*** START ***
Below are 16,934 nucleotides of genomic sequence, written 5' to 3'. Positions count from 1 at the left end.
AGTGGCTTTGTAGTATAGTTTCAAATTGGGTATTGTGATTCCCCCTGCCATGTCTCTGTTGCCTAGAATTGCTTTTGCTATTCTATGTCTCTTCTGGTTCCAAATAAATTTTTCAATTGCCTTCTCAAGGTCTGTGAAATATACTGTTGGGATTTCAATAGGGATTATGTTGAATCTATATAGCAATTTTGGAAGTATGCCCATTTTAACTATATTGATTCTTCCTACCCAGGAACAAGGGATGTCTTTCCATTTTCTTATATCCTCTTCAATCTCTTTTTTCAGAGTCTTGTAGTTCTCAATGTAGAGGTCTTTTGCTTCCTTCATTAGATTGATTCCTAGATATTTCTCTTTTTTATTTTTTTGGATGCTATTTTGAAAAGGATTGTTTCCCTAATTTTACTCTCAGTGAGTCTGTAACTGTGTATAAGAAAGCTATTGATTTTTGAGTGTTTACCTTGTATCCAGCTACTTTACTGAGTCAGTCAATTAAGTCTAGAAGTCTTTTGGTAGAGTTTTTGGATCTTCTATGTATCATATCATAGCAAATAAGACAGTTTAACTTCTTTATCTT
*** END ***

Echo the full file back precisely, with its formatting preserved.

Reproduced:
Below are 16,934 nucleotides of genomic sequence, written 5' to 3'. Positions count from 1 at the left end.
AGTGGCTTTGTAGTATAGTTTCAAATTGGGTATTGTGATTCCCCCTGCCATGTCTCTGTTGCCTAGAATTGCTTTTGCTATTCTATGTCTCTTCTGGTTCCAAATAAATTTTTCAATTGCCTTCTCAAGGTCTGTGAAATATACTGTTGGGATTTCAATAGGGATTATGTTGAATCTATATAGCAATTTTGGAAGTATGCCCATTTTAACTATATTGATTCTTCCTACCCAGGAACAAGGGATGTCTTTCCATTTTCTTATATCCTCTTCAATCTCTTTTTTCAGAGTCTTGTAGTTCTCAATGTAGAGGTCTTTTGCTTCCTTCATTAGATTGATTCCTAGATATTTCTCTTTTTTATTTTTTTGGATGCTATTTTGAAAAGGATTGTTTCCCTAATTTTACTCTCAGTGAGTCTGTAACTGTGTATAAGAAAGCTATTGATTTTTGAGTGTTTACCTTGTATCCAGCTACTTTACTGAGTCAGTCAATTAAGTCTAGAAGTCTTTTGGTAGAGTTTTTGGATCTTCTATGTATCATATCATAGCAAATAAGACAGTTTAACTTCTTTATCTT